PhD thesis
Assessment of genetic diversity in local breeds

Publication Details
Addo, S.
Publication year:


The present study aimed at assessing genetic diversity in selected local
livestock breeds in Northern Germany, and furthermore, examining some
of the indices used in describing diversity in populations. The study
begun with an assessment of genetic diversity in the German Angler (RVA)
and Red-and-white dual-purpose (RDN) cattle breeds. Analyses of the RVA
and RDN pedigrees, consisting of 93,078 and 184,358 records,
respectively, revealed a number of Red Holstein (RH) sires that were
influential in these breeds. Even when the pedigrees were combined and
analysed, four RH individuals alone had a cumulative marginal genetic
contribution of over 9% and were at the top of the list. The results
also revealed low levels of classical inbreeding for RVA (1.39%) and RDN
(0.41%) with moderately high effective population size (Ne) estimates
of 156 and 170, respectively. However, using purging-based approaches
such as the ancestral history coefficient, the levels of inbreeding rose
slightly and the corresponding Ne values were reduced to 50 and 53 for
RVA and RDN, respectively. Additionally, estimates of effective number
of founders and ancestors indicated an unbalanced genetic contribution
in the founder populations, where some individuals had many more
offspring than others. Notably, the quality of pedigrees used for the
analyses was low with mean number of complete generation equivalent of
5.59 and 2.7 for RVA and RDN, respectively.

A follow-up study was
performed to assess genetic diversity at the genome level, investigate
gene flow events, and to shed light on the usefulness of runs of
homozygosity (ROH) as a means to estimate inbreeding. The Illumina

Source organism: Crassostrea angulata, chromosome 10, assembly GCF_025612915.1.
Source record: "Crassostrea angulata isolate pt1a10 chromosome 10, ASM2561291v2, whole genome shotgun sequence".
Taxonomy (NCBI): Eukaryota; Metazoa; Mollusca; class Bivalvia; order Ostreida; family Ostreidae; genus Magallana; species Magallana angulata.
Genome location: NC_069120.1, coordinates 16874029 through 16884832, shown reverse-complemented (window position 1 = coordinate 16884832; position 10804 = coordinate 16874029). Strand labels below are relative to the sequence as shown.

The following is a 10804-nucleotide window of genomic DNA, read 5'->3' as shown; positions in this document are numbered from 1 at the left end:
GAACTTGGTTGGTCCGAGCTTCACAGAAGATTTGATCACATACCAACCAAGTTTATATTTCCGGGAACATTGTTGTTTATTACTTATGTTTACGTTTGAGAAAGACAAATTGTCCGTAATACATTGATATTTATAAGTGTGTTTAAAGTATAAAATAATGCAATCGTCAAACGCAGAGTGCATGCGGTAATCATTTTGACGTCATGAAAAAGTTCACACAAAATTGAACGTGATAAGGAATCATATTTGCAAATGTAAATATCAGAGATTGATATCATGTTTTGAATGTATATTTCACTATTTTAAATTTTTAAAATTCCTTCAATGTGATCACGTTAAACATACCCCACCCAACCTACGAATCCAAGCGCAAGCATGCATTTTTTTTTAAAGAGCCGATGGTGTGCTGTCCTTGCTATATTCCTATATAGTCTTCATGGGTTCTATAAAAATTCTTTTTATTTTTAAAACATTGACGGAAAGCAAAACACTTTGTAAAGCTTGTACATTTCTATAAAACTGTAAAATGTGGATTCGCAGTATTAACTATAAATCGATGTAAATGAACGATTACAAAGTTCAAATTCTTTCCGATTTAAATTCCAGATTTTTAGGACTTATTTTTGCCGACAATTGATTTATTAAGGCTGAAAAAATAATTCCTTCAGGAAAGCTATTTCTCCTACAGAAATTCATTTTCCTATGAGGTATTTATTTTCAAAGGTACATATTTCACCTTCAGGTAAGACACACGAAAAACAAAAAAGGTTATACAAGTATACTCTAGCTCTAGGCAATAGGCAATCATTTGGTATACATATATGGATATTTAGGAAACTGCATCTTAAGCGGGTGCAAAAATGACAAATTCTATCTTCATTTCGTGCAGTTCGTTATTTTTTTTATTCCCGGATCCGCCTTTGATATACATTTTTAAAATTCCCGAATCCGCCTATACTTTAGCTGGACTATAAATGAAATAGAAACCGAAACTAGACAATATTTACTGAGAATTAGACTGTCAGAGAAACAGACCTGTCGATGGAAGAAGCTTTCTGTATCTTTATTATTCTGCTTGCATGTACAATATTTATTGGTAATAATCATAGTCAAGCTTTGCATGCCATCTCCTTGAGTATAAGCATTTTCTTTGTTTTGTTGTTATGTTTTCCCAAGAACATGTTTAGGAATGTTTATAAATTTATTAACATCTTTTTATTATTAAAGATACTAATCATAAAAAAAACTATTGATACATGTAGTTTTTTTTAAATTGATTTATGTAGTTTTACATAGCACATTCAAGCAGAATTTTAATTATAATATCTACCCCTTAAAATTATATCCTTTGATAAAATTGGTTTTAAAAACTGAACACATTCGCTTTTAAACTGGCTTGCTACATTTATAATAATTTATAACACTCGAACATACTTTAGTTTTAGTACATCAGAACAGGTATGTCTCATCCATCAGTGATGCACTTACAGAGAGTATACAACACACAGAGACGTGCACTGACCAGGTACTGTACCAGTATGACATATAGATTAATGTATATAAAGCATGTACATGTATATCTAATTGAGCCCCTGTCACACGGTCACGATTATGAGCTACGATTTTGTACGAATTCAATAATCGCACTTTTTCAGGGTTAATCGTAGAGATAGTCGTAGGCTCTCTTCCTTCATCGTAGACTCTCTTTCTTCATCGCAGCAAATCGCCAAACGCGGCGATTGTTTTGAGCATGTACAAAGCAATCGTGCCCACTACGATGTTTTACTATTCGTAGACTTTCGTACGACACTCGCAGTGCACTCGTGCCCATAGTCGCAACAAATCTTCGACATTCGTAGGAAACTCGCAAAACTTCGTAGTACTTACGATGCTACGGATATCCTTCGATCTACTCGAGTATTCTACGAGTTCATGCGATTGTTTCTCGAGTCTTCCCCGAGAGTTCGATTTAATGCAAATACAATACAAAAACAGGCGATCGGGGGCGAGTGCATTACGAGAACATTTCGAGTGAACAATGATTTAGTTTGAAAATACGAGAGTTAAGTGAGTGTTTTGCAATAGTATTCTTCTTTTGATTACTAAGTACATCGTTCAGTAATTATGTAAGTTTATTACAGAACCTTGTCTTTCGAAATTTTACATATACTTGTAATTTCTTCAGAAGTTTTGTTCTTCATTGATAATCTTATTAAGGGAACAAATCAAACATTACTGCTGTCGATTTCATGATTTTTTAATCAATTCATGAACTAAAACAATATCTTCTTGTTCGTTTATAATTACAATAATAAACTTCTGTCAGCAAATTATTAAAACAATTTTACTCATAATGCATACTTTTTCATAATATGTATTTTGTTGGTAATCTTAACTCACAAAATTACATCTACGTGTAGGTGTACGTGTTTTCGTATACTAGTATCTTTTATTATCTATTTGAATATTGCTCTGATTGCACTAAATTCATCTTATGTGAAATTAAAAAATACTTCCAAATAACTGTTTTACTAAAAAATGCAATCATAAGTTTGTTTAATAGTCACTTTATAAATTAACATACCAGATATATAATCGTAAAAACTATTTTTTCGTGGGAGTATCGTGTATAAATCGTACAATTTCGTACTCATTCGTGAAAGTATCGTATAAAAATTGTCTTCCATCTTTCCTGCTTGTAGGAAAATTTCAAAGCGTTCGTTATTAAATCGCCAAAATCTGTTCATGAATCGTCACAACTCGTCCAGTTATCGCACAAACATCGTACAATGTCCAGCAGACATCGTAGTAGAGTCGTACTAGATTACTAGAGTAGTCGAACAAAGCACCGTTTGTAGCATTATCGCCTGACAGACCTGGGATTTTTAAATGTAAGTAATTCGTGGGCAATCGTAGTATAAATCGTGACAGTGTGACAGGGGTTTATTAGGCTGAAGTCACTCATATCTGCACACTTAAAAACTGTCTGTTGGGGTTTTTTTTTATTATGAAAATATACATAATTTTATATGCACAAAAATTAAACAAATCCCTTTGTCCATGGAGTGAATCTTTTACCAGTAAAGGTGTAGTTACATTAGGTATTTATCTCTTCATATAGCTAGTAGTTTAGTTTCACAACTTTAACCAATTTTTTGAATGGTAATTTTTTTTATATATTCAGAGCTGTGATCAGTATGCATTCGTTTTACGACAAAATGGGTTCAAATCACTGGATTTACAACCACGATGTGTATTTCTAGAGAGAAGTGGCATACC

BovineSNP50 BeadChip information on RVA, RDN, RH and 11 outgroup breeds
were made available for the different analyses. For RVA, RDN and RH,
observed heterozygosity (Ho) estimates were 0.374, 0.356 and 0.363, and
the estimates of ROH-based genomic inbreeding (FROH) were 0.021, 0.045
and 0.053, respectively. Linkage disequilibrium-based Ne estimate for
five generation ago was highest in RVA (113) and lowest in RDN (67).
Population structure analyses found a high level of admixture between
RVA and RH than between RDN and RH, and for the first time,
connectedness between RVA and Norwegian Red cattle was uncovered.
Furthermore, the investigation showed moderate to high positive
correlations between FROH and pedigree-based inbreeding (FPED), and even
when FPED was zero, traces of inbreeding were detected by the ROH-based

A third investigation was launched to analyse genetic
diversity in the German White-headed mutton (GWM) sheep using both
pedigree (N = 19,000) and genotype (N = 46) data. Additionally,
different measures of ROH inbreeding were investigated. From the
pedigree analysis, average generation interval was 3.24. Estimate of
average FPED and Ne for the whole population were 0.01 and 132,
respectively, and differed from the estimates computed for a
subpopulation of animal born in the last four years of pedigree data,
which were 0.04 and 99, respectively. Only 59 ancestors explained 50% of
variation in the breed. Genome-based Ho and Ne were 0.389 and around
50, respectively. Based on 16,852 single nucleotide polymorphism (SNP)
markers, three separate population structure analyses pointed to the
flow of genes from other breeds, especially Berrichone du Cher to GWM.
To investigate different ROH inbreeding measures, FROH was calculated
based on either ROH length or on the number of SNPs in ROH. Inbreeding
estimates derived from the two measures were 0.045 and 0.046 and highly
correlated (rp = 0.99). Furthermore, total FROH was effectively
partitioned into values for specific chromosomes.

In a final
investigation, the outcomes of two ROH detection software including
PLINK and RZOOROH were compared to address the lack of consensus on the
choice of parameter thresholds in calling ROH across studies. With array
data on 52 Mangalitza pigs and whole genome sequence (WGS) data on six
Schleswig Draught horses, the analyses showed comparable estimates of
FROH across different models and detection software, although the number
of ROH detected varied greatly. In the horse, an array-like dataset
consisting of 26,932 SNPs was compared to the WGS data and the latter
proved to be more efficient in detecting small size ROH.


Last updated on 2021-13-07 at 12:08